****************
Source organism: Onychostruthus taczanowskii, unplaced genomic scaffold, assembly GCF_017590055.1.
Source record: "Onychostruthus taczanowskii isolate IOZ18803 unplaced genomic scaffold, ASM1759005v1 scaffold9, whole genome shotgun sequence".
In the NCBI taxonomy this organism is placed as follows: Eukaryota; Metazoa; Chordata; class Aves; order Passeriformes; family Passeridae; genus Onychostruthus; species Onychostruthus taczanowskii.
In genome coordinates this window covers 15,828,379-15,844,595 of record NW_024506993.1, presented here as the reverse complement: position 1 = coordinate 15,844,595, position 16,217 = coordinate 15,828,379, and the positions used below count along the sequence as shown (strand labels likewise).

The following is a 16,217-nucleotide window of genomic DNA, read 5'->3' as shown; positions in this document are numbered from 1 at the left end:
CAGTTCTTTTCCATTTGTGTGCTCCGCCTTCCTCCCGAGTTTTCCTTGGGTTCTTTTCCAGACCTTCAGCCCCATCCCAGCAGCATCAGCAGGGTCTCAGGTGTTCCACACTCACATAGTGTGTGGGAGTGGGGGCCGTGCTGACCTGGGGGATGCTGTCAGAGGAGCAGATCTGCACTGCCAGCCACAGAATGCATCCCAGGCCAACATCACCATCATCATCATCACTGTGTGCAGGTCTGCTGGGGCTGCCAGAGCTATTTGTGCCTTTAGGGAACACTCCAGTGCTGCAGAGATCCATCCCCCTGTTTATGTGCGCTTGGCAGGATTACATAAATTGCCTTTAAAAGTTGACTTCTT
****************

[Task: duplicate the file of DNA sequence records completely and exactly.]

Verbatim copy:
Source organism: Onychostruthus taczanowskii, unplaced genomic scaffold, assembly GCF_017590055.1.
Source record: "Onychostruthus taczanowskii isolate IOZ18803 unplaced genomic scaffold, ASM1759005v1 scaffold9, whole genome shotgun sequence".
In the NCBI taxonomy this organism is placed as follows: Eukaryota; Metazoa; Chordata; class Aves; order Passeriformes; family Passeridae; genus Onychostruthus; species Onychostruthus taczanowskii.
In genome coordinates this window covers 15,828,379-15,844,595 of record NW_024506993.1, presented here as the reverse complement: position 1 = coordinate 15,844,595, position 16,217 = coordinate 15,828,379, and the positions used below count along the sequence as shown (strand labels likewise).

The following is a 16,217-nucleotide window of genomic DNA, read 5'->3' as shown; positions in this document are numbered from 1 at the left end:
CAGTTCTTTTCCATTTGTGTGCTCCGCCTTCCTCCCGAGTTTTCCTTGGGTTCTTTTCCAGACCTTCAGCCCCATCCCAGCAGCATCAGCAGGGTCTCAGGTGTTCCACACTCACATAGTGTGTGGGAGTGGGGGCCGTGCTGACCTGGGGGATGCTGTCAGAGGAGCAGATCTGCACTGCCAGCCACAGAATGCATCCCAGGCCAACATCACCATCATCATCATCACTGTGTGCAGGTCTGCTGGGGCTGCCAGAGCTATTTGTGCCTTTAGGGAACACTCCAGTGCTGCAGAGATCCATCCCCCTGTTTATGTGCGCTTGGCAGGATTACATAAATTGCCTTTAAAAGTTGACTTCTT